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Nicole Benedek

Assistant Professor Nicole Benedek

The Mechanical Engineering Department welcomes new Assistant Professor Nicole Benedek to the department. Benedek began her career at The University of Texas at Austin fall semester 2012. Originally from Melbourne, Australia, she received her undergraduate degree in Applied Chemistry and a her Ph.D. in Applied Physics and Applied Chemistry from RMIT University in Melbourne, Australia in 2002 and 2006. Her next positions were as post-docs at Imperial College London from 2006-2009 and Cornell University (2009-2012). She is teaching ME 311, Introduction to Materials Science and Engineering, described in the Course Catalog as "Fundamental aspects of the structure, properties, and behavior of engineering materials."

Benedek's research bridges materials science, solid-state chemistry and condensed matter physics

The Benedek Group uses first-principles theoretical techniques, in combination with symmetry principles, to try to understand why materials have the structures that they have, how the structure of a material gives rise to its properties and how structure-property relationships can be exploited to create new functional materials with enhanced properties, with a particular emphasis on complex oxides and their interfaces. The ‘materials-by-design’ paradigm has been used with spectacular success to create new functional oxides with novel electronic and magnetic properties.

Undergraduate Research Presentation Graphic

Download the Undergraduate Research Presentation (11.8 MB PDF file).

Complex oxides are a fascinating and diverse class of materials that display many different properties, including superconductivity, ferroelectricity, photocatalysis, magnetism and interesting electronic and ionic transport properties. With collaborators at Cornell University, Dr Benedek recently discovered a new route to electric-field control of the magnetization (one of the 'holy grails' of functional materials research) in a class of layered perovskite oxides. She has also studied (with collaborators at Imperial College London) the structures of interfaces in complex oxides and developed a computational technique for predicting interface structure; knowledge of the link between interface structure and functional properties is crucial to the design of new, oxide-based electronics technologies. She is also interested in the ways in which theory and computation can be combined with electron microscopy and spectroscopy techniques to advance our understanding of materials.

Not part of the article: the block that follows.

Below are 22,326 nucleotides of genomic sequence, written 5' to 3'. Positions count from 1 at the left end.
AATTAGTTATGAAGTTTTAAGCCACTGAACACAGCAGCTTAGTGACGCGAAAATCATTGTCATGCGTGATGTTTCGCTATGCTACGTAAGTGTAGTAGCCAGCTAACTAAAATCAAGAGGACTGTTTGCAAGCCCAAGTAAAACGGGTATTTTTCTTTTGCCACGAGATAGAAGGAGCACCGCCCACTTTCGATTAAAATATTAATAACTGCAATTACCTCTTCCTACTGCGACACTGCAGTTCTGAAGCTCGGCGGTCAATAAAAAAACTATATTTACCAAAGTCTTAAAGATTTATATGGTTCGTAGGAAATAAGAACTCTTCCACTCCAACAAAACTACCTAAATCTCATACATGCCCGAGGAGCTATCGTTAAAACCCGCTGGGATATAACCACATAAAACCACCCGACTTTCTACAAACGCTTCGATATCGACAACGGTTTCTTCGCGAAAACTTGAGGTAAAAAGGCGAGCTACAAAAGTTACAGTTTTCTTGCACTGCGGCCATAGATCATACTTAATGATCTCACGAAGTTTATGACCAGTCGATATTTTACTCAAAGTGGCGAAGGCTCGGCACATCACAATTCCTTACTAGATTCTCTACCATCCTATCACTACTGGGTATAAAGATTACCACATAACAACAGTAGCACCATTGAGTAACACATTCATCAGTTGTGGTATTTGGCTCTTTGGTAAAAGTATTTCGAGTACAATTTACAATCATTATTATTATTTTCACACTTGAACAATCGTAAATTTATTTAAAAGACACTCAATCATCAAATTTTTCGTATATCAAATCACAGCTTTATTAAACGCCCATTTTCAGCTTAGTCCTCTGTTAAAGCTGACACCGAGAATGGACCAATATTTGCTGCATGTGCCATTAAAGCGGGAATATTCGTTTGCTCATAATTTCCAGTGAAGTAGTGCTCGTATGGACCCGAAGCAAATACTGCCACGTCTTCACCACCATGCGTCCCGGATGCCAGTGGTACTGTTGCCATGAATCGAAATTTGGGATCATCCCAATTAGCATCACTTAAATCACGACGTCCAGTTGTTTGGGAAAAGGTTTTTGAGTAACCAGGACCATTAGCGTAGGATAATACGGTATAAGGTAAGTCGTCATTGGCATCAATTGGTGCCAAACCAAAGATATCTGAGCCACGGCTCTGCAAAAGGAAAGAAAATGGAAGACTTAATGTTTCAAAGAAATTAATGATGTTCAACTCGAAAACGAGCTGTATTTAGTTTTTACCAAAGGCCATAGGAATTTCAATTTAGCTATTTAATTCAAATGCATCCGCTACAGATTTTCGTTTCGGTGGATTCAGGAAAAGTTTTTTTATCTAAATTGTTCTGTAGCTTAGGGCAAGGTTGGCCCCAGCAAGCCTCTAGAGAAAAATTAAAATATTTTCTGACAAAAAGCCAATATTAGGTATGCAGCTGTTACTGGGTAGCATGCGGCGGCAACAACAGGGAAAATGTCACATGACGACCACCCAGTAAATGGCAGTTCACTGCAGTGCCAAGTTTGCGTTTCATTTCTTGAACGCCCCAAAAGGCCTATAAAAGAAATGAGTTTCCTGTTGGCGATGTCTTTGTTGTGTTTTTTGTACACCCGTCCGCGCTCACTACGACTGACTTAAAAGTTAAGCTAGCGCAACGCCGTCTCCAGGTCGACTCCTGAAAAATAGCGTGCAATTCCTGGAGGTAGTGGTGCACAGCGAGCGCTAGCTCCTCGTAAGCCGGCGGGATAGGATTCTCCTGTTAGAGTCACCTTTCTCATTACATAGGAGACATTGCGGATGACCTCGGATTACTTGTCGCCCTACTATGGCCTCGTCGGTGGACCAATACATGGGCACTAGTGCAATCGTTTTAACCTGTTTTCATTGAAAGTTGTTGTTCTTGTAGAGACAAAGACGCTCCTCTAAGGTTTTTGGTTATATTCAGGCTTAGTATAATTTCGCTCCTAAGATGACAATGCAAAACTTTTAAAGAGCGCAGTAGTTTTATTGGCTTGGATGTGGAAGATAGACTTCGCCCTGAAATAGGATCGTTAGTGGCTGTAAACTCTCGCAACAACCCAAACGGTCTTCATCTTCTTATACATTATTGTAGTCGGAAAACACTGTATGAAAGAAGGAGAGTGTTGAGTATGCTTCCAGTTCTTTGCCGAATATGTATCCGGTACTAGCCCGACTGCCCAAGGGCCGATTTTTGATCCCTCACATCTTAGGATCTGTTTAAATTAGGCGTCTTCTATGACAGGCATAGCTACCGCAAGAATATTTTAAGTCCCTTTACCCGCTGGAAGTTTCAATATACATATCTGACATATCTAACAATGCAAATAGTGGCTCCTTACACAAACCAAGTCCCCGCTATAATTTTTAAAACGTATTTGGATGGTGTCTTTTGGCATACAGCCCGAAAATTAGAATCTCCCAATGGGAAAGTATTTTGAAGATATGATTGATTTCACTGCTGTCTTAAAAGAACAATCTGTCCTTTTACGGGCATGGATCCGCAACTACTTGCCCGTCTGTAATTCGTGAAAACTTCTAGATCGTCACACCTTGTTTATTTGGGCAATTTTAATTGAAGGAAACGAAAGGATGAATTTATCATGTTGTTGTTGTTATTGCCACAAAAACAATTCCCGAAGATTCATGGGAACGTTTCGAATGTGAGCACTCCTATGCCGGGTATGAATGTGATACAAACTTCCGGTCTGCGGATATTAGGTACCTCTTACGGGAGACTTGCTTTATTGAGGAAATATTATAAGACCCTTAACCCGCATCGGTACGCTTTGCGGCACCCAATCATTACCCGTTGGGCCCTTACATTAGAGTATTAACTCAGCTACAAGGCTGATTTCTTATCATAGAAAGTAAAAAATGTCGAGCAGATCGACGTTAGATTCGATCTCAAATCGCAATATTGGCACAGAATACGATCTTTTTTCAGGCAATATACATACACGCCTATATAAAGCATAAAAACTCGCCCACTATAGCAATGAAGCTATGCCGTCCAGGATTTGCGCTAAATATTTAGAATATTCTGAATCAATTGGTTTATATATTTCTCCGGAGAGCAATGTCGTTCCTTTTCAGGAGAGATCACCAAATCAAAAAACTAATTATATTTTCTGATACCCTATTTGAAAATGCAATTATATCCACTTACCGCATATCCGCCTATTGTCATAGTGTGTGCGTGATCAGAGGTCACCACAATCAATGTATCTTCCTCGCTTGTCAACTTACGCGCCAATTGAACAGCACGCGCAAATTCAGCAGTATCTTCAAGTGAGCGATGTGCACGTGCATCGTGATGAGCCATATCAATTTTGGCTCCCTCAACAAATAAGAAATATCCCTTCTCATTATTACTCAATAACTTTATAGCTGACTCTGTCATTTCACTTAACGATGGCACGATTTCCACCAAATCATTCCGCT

Where is this research going?

She and her first Ph.D. student Xinyu Lu are taking this approach in several new directions: for example, establishing design rules for improved ionic transport in oxide energy materials and relating the structure, chemistry and physical properties of non-perovskite oxide interfaces to their bulk constituents.

A life journey, from Australia to Texas

A family of immigrants

Unlike many professors and engineers, Nicole Benedek and her older brother, a computer systems engineer who works as a software analyst, were the first generation in their family to go to college. Their parents immigrated to Australia from the Eastern Bloc in 1969 (the family is Hungarian). She describes theirs as a “typical immigrant story,” but it is probably truer to say a “typical immigrant story.” They were only 21 when they arrived in Australia, spoke no English and brought only a suitcase. They worked their way up and ended up being very successful in their careers as a building contractor and business manager. Fast forward to 2012, and now she’s an immigrant herself.

London, New York and Austin

As a young teenager, she became fascinated by New York City, even buying $20 copies of the New York Times, as it wasn't available on line at that time. Then she fell in love with Europe, did a lot of traveling there, and spent three years in London as a post-doc. Her position at Cornell made travel to New York City relatively easy, making her "14 year-old self very happy." She discovered Austin last March, when she visited it after attending a meeting in Dallas, and like many others, decided Austin was where she wanted to be. The vibrancy of the city, the live music scene, and the opportunity to work at a world-class university with supportive colleagues made Austin and The University of Texas at Austin her top choice.

From ballet to mountain climbing

In college, after having spent 13 years of her childhood as a ballet dancer, she became enamored by rock climbing, and has climbed peaks in several countries including the United States, Australia, Thailand, Spain and the United Kingdom. A current goal is to be able to keep climbing with all her new responsibilities.

Early career interests

As a young child she showed an unusual, early interest in the career path she would eventually follow. When she was in fifth grade the students were required to research and select two professions of interest. Her two were biochemist and physicist. Interestingly, she started college as the former and finished as the latter. She reports she “feels tremendously lucky to get to do this job.” We think the ME department is lucky, too. Welcome aboard!


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